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Detroit mayor offers budget, but emergency manager flexes power

Lawyer Kevyn Orr (C) addresses the media, as Detroit Mayor Dave Bing (L) and Michigan Governor Rick Snyder listen, after Snyder announced Or
Lawyer Kevyn Orr (C) addresses the media, as Detroit Mayor Dave Bing (L) and Michigan Governor Rick Snyder listen, after Snyder announced Or

By Steve Neavling

DETROIT (Reuters) - Detroit Mayor Dave Bing proposed a $1 billion budget on Friday that allows the deficit to balloon to $380 million, despite a financial crisis that led the state to appoint Emergency Manager Kevyn Orr to take over the city's purse strings.

At nearly the same time on Friday, Orr issued an order underscoring that it is the emergency manager, not city officials, who has final say on appropriations, contracts and other substantive matters. Any such acts "will not be valid or effective unless and until approved by the Emergency Manager or designee in writing," Orr wrote in his Order No. 3.

The order does allow the city to take all actions necessary to deliver city services. Orr has final say over the city budget, and the state law creating the emergency manager position requires Orr to deliver a financial and operating plan for Detroit by May 9.

Bing's proposal to council represents the first major action by the mayor since Orr took his position on March 25. It also is a sign of his intent to play a significant role in setting the city's political and budgetary course, in apparent hope Orr will focus chiefly on reducing the city's $14 billion in long-term debt.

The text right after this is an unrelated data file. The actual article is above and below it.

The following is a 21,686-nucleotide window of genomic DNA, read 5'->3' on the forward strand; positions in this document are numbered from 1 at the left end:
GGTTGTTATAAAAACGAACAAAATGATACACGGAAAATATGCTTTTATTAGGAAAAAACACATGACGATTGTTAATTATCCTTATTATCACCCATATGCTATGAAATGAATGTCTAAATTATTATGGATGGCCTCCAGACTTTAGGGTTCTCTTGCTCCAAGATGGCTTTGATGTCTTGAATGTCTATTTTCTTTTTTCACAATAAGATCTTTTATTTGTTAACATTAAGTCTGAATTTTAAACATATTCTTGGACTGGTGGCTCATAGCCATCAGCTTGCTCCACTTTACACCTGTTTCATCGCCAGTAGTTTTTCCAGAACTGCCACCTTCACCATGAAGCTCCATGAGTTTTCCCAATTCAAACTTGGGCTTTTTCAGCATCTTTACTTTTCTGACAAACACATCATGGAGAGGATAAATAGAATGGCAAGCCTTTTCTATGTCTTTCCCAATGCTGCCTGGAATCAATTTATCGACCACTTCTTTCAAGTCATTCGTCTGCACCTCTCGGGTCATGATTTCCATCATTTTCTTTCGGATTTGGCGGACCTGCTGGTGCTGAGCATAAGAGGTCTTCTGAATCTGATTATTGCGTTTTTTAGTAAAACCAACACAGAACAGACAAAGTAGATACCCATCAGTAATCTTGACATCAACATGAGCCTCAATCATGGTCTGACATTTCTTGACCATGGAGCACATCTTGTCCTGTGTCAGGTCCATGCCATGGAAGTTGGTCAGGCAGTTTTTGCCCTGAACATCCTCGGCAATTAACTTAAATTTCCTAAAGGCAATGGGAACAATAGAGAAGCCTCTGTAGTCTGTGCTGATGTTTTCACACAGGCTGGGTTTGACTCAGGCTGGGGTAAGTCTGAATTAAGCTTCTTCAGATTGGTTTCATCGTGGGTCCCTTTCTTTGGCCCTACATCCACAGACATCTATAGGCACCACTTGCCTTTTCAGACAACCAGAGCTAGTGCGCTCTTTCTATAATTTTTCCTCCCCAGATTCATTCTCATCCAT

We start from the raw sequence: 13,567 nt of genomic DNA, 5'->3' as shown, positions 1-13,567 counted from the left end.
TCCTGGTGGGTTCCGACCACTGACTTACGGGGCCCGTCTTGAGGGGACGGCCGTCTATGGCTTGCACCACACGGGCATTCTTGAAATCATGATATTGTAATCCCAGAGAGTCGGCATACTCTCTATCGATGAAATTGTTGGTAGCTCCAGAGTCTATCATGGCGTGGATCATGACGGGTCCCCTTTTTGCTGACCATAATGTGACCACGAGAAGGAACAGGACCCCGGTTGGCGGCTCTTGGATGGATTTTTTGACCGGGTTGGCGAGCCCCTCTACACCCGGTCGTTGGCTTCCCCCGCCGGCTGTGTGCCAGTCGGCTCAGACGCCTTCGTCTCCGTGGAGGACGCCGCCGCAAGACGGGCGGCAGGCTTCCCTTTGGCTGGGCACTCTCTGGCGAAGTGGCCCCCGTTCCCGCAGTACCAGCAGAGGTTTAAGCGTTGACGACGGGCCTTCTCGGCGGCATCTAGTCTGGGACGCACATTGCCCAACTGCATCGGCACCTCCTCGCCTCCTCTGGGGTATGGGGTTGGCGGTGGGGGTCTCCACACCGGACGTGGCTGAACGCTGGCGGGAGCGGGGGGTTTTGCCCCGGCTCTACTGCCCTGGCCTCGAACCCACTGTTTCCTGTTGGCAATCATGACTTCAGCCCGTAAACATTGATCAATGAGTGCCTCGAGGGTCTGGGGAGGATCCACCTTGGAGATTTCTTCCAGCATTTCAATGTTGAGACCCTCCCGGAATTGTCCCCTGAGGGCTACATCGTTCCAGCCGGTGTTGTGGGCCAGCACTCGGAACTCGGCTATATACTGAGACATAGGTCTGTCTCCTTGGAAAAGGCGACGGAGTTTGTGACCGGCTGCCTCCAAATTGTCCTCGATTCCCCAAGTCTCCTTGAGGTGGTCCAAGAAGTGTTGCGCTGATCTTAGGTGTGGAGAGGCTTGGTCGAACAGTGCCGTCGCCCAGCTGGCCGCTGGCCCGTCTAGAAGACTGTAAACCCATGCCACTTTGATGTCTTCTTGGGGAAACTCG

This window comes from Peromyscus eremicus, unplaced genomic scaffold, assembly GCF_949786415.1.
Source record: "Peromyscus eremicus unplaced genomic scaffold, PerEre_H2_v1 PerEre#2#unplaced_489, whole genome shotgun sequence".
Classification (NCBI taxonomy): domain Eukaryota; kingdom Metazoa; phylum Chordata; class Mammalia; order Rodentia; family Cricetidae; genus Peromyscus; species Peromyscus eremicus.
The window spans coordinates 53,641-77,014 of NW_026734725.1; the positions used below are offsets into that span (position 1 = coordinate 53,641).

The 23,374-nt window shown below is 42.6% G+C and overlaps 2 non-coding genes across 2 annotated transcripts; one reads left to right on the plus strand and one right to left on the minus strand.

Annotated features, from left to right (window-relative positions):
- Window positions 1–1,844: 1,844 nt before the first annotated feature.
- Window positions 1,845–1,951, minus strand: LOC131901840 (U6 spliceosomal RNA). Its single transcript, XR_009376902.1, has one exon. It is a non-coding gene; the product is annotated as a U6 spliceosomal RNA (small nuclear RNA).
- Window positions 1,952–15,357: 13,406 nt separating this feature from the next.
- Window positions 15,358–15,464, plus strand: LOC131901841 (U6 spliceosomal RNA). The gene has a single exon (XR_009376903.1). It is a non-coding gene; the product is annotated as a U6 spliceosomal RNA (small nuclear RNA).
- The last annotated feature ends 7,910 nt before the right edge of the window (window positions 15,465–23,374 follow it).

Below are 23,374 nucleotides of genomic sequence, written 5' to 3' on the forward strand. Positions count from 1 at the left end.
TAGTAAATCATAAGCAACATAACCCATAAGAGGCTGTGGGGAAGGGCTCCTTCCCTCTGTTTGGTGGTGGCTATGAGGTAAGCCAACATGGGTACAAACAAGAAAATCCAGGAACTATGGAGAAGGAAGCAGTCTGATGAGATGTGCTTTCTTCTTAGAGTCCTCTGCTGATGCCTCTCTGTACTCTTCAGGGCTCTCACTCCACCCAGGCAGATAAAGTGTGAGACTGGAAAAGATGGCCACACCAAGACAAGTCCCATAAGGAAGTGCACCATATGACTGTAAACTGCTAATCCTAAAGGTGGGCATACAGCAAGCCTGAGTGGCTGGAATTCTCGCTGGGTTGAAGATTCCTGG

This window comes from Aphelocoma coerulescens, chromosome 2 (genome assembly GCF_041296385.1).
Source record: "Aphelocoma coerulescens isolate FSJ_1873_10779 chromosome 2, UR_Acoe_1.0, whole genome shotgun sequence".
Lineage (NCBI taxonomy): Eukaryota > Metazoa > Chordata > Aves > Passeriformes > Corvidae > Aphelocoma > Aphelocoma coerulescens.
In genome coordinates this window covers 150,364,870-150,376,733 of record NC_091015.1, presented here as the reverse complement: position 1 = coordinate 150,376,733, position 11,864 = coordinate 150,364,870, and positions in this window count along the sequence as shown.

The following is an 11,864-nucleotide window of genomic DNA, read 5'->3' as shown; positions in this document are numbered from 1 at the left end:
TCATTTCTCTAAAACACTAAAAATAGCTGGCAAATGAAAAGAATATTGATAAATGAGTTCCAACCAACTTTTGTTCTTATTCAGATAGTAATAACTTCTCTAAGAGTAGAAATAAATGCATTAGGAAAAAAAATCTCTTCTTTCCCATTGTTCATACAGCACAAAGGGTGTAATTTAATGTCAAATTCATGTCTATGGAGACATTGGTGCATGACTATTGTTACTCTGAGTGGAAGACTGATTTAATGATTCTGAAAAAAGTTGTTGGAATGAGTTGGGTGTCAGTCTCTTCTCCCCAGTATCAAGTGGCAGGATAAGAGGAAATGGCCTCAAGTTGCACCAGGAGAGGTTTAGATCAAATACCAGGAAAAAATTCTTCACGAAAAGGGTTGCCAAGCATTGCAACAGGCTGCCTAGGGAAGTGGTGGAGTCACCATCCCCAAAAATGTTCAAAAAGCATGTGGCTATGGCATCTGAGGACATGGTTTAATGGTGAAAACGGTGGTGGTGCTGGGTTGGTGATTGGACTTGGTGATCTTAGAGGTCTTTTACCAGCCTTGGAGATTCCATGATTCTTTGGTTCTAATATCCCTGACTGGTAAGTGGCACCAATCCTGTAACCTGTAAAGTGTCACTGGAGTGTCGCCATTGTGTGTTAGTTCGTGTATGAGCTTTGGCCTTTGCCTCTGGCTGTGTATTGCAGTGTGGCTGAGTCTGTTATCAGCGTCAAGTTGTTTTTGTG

"He is not here to run the city day-to-day," Bing said at a news conference. "That is not his strength. His expertise is long-term debt."

Orr's spokesman, Bill Nowling, said the emergency manager is acting carefully in hopes the city's elected officials can meet the annual budget demands and continue to keep the budgeting process transparent.

"It serves no purpose to come in with a heavy hand," Nowling said of Orr, a bankruptcy lawyer and turnaround expert. "It's important for the elected council and mayor to weigh in. That is going to position us to work on restructuring the long-term problems."

Those structural problems include pension and healthcare costs. Healthcare payments to current and former employees make up a third of the city's general fund budget. The $380 million deficit is up 16 percent from last year's $327 million in red ink.

Bing's 2013-14 spending plan, which by law must be adopted by June 30 when the prior spending plan expires, calls for continued mandatory furlough days - one unpaid day every two weeks for city workers - and a $4 million reduction in the city council's $11.2 million budget. But it avoided any sweeping cuts to spending on public safety, transportation, blight removal, public lighting and parks and recreation.

"I don't think we can cut anything else and still be functional," Bing said.

City officials alerted the firefighters union on Thursday that the city plans to impose a new contract on the Detroit Fire Fighters Association without negotiating with the union.

Bing's budget also proposes revenue increases, including jumps ranging from 15 to 50 percent on various city fees.

Bing said he is optimistic that he and the council will continue to play an important role in the city's future and its delivery of services.

"If we do what we're supposed to do, I can't see the emergency manager making significant changes," he said.

Nowling said Orr plans to pore over the spending plan in the coming weeks before making any decisions.

(Reporting by David Greising; editing by Matthew Lewis)

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